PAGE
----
Yesterday, I found myself wondering: “How can I top this?” I’m certain I won’t ever like my co-workers as much. People ask me how I’m doing, but they’re often uncomfortable if I’m honest with them: I’m fine, but I’m also grief stricken. I took a Nia class on Monday, and the last song in the routine was Joni Mitchell’s “Circle Game”. Are you kidding me? I used to sing it as a duet in college with my friend Harrison Miller. I know the lyrics by heart: We can’t return, we can only look/behind from where we came/And go round and round and round in the circle game. I cried like a baby, tears running down my cheeks onto the studio floor. I needed that. Every so often, with the very best of intentions, people want to talk me out of it. They tell me how freeing it is, not to worry over kids all the time. They say John and I can rediscover ourselves and each other, playing out a whole new, wonderful third act in our marriage. They say it’ll pass, I’ll be fine, it gets better, your children will always be your children, even if they are far from you. Well, of course. I know these things are true. But I resent it when people want to cheer me up: this sadness is my trophy, it’s my proof of a life lived with love and joy. (Okay, also some ill-temper.  Goes with the territory.)  I want to feel it, because it honors the choice I made to be a stay-at-home mom, and it celebrates the beauty of the family I helped to shape. I know people mean well, so of course, I smile, and I’m gracious, and thank them for their kind words.  I am appreciative. But I must insist: I’m still sad.

I have friends who’ve breezed right into the empty nest with nary a backwards glance, but I knew that wouldn’t be me. I anticipated this funk would come. So this summer I put a couple of projects in motion to give me a sense of purpose that might power my little boat through the doldrums. One was to apply for a yearlong writing class that will result (fingers crossed) in a full draft of a novel. If you helped me out in July by reading my chapters and letting me know your thoughts on which piece you liked better, thank you so much. Sorry that I ignored the majority of your opinions. I promise I’ll write both at some point. The class starts in late September, and although it scares the crap out of me for any number of reasons too neurotic to share but having to do with self-doubt, and fear, and perfectionism, I’m also excited. My characters are kids, and as we’ve established, I really like spending time with children.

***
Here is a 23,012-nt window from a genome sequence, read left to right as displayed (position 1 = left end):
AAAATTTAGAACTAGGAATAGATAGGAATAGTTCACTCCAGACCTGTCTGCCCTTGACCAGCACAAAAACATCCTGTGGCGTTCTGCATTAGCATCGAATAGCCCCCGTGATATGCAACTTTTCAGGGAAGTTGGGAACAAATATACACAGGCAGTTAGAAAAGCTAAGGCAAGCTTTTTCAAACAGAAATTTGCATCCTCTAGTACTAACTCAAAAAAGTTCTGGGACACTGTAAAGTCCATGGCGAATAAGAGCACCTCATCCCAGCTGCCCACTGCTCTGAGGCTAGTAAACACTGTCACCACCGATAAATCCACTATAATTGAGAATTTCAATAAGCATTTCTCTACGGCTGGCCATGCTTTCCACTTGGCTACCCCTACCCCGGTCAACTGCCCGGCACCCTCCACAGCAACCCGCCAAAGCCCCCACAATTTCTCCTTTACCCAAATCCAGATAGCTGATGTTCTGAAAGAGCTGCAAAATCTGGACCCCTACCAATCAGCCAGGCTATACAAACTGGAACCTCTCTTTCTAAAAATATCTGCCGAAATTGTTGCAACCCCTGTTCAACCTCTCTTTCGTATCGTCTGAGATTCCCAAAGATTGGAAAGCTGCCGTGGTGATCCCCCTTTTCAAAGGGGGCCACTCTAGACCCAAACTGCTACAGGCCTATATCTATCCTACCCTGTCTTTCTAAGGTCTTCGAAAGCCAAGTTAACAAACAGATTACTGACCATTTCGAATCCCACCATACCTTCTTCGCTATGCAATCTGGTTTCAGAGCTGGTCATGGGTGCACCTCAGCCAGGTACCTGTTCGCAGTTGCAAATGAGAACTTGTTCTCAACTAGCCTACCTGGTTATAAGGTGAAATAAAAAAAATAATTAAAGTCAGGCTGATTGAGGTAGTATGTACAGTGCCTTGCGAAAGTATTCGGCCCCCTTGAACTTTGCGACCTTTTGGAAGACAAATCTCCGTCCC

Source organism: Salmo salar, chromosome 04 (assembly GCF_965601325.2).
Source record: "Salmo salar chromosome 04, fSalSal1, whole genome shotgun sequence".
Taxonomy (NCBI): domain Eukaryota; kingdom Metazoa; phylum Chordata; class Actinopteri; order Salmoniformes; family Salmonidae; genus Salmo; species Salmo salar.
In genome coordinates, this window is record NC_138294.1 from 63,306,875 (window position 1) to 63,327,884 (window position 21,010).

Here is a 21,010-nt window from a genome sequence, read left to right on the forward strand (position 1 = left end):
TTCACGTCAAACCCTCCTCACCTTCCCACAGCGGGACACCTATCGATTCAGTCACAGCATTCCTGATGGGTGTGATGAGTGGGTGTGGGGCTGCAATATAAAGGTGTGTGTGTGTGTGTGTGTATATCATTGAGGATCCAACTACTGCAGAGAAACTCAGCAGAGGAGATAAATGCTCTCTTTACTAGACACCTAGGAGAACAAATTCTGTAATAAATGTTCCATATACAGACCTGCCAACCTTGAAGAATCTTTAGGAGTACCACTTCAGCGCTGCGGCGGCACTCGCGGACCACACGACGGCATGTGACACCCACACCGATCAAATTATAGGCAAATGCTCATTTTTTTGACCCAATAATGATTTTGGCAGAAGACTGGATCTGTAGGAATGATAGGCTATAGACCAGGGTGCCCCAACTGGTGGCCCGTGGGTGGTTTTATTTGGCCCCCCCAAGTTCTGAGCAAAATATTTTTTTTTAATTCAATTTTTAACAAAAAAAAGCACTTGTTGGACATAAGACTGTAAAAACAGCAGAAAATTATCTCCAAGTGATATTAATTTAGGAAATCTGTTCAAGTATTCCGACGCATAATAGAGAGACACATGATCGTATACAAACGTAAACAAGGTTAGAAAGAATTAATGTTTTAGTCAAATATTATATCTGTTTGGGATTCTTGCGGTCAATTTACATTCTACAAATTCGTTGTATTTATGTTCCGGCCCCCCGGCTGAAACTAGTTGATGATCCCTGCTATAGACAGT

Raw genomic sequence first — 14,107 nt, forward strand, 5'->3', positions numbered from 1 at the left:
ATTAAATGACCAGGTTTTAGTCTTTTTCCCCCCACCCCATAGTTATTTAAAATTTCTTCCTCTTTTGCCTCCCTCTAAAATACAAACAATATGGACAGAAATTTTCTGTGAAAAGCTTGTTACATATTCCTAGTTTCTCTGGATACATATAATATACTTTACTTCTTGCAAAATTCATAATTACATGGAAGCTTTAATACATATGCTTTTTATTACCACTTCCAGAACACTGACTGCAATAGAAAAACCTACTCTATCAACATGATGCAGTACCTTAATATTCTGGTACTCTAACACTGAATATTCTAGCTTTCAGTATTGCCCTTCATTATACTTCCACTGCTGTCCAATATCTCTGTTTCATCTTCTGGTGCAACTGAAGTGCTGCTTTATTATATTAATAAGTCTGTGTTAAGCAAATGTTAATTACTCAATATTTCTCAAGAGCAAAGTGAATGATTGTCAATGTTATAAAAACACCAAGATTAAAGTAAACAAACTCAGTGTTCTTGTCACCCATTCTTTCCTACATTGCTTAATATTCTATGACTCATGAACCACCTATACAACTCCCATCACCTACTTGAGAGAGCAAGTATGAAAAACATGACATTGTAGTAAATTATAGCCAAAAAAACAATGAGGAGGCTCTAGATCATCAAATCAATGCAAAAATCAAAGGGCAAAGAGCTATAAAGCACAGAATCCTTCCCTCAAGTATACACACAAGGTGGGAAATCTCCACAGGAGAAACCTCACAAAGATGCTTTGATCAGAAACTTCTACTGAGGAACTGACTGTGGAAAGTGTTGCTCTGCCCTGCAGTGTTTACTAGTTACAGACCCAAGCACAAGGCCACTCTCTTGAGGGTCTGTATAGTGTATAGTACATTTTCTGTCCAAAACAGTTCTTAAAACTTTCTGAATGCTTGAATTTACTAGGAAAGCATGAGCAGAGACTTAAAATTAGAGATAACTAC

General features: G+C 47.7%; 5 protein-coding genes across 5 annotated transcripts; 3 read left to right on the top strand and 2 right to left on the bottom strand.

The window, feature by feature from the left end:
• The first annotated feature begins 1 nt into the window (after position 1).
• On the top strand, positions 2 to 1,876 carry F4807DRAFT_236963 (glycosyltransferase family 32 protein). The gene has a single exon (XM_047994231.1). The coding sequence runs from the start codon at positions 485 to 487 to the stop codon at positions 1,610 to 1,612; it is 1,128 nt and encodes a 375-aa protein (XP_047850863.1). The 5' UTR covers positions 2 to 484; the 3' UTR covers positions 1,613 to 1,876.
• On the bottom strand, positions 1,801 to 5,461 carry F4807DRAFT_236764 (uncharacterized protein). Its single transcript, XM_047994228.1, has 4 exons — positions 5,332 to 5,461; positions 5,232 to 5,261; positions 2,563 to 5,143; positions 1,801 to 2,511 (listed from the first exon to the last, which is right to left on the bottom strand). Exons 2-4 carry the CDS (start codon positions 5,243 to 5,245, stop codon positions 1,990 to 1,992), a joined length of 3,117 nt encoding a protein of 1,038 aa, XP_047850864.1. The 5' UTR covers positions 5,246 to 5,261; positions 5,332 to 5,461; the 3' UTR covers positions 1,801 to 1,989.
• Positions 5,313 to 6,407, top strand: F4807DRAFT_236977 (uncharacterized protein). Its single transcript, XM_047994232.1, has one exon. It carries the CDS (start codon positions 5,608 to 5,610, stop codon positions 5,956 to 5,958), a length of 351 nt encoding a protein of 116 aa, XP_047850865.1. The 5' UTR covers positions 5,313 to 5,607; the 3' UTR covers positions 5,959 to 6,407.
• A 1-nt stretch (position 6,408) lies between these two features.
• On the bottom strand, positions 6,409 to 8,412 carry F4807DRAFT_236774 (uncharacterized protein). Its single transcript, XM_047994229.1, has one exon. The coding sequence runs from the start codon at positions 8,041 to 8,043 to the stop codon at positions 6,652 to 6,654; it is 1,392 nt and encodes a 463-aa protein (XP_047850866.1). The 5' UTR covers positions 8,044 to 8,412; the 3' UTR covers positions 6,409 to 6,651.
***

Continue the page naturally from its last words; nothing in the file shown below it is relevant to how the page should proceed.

The other commitment I made was to pursue my “Black Belt” Nia training in Portland, Oregon. The training is only offered once a year in the US, and I’m posting today from 37,000 feet as my flight crosses the Utah salt flats, bound for Portlandia. With me are three friends from Boston, Amy, Lisa and Kira. We’ve rented a snazzy corporate apartment (surprisingly affordable) and our plan is to try not to take ourselves too seriously, to dance, explore and learn all day, to come home to the apartment and laugh until we cry (or snort, or pee, whichever comes first). I hope our fellow students don’t find us terrifically obnoxious and that they sense our love for each other is inclusive of them as well.  I wasn’t feeling much about the trip except mild anxiety: I have a pinched nerve in my back, I put on about five pounds this summer from emotional eating (always my Achilles heel) so my fitness isn’t optimal, I didn’t make studying a priority, so the material from prior trainings is hazy, at least mentally. But this morning when the alarm went off, I felt truly excited for the first time. Who cares if I’m the worst person at remembering all the Nia lingo and concepts? What does it matter if I’m a little lumpier or less energetic than usual? So what if I don’t have a freakin’ clue how to write an entire novel, and my plot is currently kaleidescoping crazily between scenes, outcomes, and voices?

Here I am, at fifty-six, stepping into a new chapter and I have no fuckin’ idea, really, of where it will lead. I am grateful beyond words for the joy I’ve been privileged to know as a mom; for three amazing children whom I love and admire so much; for a husband who loves and encourages me; for students who support me; for a generous body that has given me everything–children, health, intelligence, pleasure, voice, dance; for friends who are willing to share a queen bed with me this week, because at night, I’m twitchier than a squirrel in acorn season. I am thankful to have always had within me a North Star sense of God, Love, Spirit–whatever you choose to call it.  I will eternally feel an invisible, umbilical tether to my kids, however independent they grow. I will continue to miss them, every day.

And I’ll build something new. And so it goes.

#Ihavetherightto ADVOCATE

 (by After School Specials of the Claremont Colleges.)

Something you probably shouldn’t do when you are freshly home from dropping your beloved 18 year-old daughter off at college is spend a dappled late summer afternoon watching a documentary about campus sexual assault. I’d tell you I don’t know what got into me, but I do: This morning I watched the Today show interview with Chessy Prout, a seventeen year old girl who today revealed her identity as the victim of Owen Labrie, the predatory prep school athlete/scholar who assaulted her when she was a ninth grader at St. Paul’s School, my alma mater.